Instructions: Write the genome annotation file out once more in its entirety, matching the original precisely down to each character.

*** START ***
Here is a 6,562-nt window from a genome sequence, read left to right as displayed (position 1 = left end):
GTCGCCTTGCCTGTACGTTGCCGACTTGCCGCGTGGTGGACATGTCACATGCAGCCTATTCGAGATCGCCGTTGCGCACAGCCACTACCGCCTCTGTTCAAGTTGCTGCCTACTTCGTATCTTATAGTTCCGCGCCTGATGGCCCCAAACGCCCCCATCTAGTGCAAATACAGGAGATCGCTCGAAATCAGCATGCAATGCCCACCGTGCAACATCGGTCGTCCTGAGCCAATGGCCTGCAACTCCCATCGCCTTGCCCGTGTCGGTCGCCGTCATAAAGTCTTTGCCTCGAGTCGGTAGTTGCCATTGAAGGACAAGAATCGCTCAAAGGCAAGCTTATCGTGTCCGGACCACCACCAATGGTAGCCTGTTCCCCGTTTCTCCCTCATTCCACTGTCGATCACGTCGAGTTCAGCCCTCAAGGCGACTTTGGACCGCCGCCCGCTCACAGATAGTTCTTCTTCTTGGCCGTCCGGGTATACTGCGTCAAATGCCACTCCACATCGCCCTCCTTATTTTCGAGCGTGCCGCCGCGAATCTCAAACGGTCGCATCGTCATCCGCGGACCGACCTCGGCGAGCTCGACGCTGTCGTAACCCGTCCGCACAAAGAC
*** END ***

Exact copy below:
Here is a 6,562-nt window from a genome sequence, read left to right as displayed (position 1 = left end):
GTCGCCTTGCCTGTACGTTGCCGACTTGCCGCGTGGTGGACATGTCACATGCAGCCTATTCGAGATCGCCGTTGCGCACAGCCACTACCGCCTCTGTTCAAGTTGCTGCCTACTTCGTATCTTATAGTTCCGCGCCTGATGGCCCCAAACGCCCCCATCTAGTGCAAATACAGGAGATCGCTCGAAATCAGCATGCAATGCCCACCGTGCAACATCGGTCGTCCTGAGCCAATGGCCTGCAACTCCCATCGCCTTGCCCGTGTCGGTCGCCGTCATAAAGTCTTTGCCTCGAGTCGGTAGTTGCCATTGAAGGACAAGAATCGCTCAAAGGCAAGCTTATCGTGTCCGGACCACCACCAATGGTAGCCTGTTCCCCGTTTCTCCCTCATTCCACTGTCGATCACGTCGAGTTCAGCCCTCAAGGCGACTTTGGACCGCCGCCCGCTCACAGATAGTTCTTCTTCTTGGCCGTCCGGGTATACTGCGTCAAATGCCACTCCACATCGCCCTCCTTATTTTCGAGCGTGCCGCCGCGAATCTCAAACGGTCGCATCGTCATCCGCGGACCGACCTCGGCGAGCTCGACGCTGTCGTAACCCGTCCGCACAAAGAC